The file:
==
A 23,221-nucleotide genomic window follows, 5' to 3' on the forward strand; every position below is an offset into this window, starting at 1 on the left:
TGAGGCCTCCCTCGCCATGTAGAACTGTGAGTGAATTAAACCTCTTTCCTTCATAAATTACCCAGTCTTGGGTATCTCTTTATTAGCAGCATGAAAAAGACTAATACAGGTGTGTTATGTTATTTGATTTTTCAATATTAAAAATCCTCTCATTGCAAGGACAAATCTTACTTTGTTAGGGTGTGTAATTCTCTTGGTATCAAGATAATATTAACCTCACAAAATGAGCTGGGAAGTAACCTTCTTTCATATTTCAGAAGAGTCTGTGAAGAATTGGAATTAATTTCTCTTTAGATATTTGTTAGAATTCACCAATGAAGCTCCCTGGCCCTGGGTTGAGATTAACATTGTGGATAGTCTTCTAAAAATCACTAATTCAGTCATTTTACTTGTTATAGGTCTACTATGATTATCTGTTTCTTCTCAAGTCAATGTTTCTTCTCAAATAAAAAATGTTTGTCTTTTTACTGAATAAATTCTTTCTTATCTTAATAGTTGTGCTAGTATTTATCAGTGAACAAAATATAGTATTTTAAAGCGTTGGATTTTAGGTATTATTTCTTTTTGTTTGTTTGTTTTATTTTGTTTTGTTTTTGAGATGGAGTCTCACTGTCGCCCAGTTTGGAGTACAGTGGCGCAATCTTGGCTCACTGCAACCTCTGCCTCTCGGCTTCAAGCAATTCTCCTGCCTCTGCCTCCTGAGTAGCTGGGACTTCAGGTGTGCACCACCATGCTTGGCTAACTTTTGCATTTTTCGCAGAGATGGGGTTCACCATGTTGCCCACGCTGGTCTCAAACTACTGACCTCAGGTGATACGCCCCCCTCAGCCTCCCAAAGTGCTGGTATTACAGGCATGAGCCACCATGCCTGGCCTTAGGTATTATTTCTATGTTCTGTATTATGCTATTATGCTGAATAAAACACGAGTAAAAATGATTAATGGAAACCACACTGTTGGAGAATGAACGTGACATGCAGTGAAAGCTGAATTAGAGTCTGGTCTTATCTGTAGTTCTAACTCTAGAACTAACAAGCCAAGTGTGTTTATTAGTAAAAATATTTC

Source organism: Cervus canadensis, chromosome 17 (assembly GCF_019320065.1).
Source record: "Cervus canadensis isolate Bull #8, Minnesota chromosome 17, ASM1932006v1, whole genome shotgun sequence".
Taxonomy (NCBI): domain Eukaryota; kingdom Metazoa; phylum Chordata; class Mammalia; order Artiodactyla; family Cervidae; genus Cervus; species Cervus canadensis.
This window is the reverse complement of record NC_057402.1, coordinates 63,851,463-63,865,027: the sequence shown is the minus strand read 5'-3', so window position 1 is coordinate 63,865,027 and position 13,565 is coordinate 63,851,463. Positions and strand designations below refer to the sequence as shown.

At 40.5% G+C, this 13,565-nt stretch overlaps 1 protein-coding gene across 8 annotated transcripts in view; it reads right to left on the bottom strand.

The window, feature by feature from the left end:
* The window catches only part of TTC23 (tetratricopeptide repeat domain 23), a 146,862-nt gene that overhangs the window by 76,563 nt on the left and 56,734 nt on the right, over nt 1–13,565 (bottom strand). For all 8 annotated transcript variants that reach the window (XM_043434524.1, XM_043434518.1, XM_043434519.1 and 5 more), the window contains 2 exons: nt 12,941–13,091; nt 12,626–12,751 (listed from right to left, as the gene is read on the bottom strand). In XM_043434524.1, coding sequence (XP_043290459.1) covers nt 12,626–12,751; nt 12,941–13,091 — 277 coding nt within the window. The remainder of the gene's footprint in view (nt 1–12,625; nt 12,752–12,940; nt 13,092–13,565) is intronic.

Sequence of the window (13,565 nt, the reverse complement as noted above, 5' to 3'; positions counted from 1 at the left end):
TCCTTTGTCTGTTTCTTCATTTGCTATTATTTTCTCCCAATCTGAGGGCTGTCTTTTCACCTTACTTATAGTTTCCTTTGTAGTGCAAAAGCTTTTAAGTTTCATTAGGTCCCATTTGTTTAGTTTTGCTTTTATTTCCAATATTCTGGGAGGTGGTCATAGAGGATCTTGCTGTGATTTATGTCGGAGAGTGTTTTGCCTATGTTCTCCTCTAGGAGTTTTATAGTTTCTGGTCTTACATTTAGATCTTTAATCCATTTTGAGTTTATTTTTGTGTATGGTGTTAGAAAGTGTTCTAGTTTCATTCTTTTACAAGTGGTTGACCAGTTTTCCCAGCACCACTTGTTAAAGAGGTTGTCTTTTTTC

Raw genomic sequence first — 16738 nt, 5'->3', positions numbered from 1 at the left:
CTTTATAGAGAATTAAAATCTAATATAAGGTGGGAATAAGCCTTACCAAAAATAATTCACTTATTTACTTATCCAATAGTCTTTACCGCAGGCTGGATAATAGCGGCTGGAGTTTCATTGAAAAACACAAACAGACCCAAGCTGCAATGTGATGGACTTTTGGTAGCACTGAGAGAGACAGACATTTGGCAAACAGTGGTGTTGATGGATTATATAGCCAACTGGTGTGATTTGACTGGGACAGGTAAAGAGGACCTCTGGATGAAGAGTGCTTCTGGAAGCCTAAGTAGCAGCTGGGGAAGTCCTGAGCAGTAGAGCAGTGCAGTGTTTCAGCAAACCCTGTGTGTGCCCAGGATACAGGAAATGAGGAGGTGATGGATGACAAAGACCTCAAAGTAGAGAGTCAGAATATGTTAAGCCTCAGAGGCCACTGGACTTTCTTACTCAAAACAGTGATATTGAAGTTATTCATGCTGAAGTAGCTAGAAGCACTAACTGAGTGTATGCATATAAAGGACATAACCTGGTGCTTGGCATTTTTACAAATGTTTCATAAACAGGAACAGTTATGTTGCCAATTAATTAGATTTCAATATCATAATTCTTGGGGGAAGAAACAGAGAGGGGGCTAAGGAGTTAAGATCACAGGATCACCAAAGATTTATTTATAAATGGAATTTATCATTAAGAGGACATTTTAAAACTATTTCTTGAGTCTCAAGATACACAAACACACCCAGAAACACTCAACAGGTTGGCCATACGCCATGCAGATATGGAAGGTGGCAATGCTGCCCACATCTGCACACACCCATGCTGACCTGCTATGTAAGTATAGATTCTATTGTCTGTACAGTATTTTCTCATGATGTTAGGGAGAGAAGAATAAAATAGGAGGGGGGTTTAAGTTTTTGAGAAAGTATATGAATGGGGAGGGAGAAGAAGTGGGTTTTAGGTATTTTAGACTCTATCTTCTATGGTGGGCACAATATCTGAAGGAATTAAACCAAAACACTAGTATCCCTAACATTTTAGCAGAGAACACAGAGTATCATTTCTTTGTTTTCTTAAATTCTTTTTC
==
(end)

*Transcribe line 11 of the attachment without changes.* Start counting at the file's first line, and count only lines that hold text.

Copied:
TCCTTTGTCTGTTTCTTCATTTGCTATTATTTTCTCCCAATCTGAGGGCTGTCTTTTCACCTTACTTATAGTTTCCTTTGTAGTGCAAAAGCTTTTAAGTTTCATTAGGTCCCATTTGTTTAGTTTTGCTTTTATTTCCAATATTCTGGGAGGTGGTCATAGAGGATCTTGCTGTGATTTATGTCGGAGAGTGTTTTGCCTATGTTCTCCTCTAGGAGTTTTATAGTTTCTGGTCTTACATTTAGATCTTTAATCCATTTTGAGTTTATTTTTGTGTATGGTGTTAGAAAGTGTTCTAGTTTCATTCTTTTACAAGTGGTTGACCAGTTTTCCCAGCACCACTTGTTAAAGAGGTTGTCTTTTTTC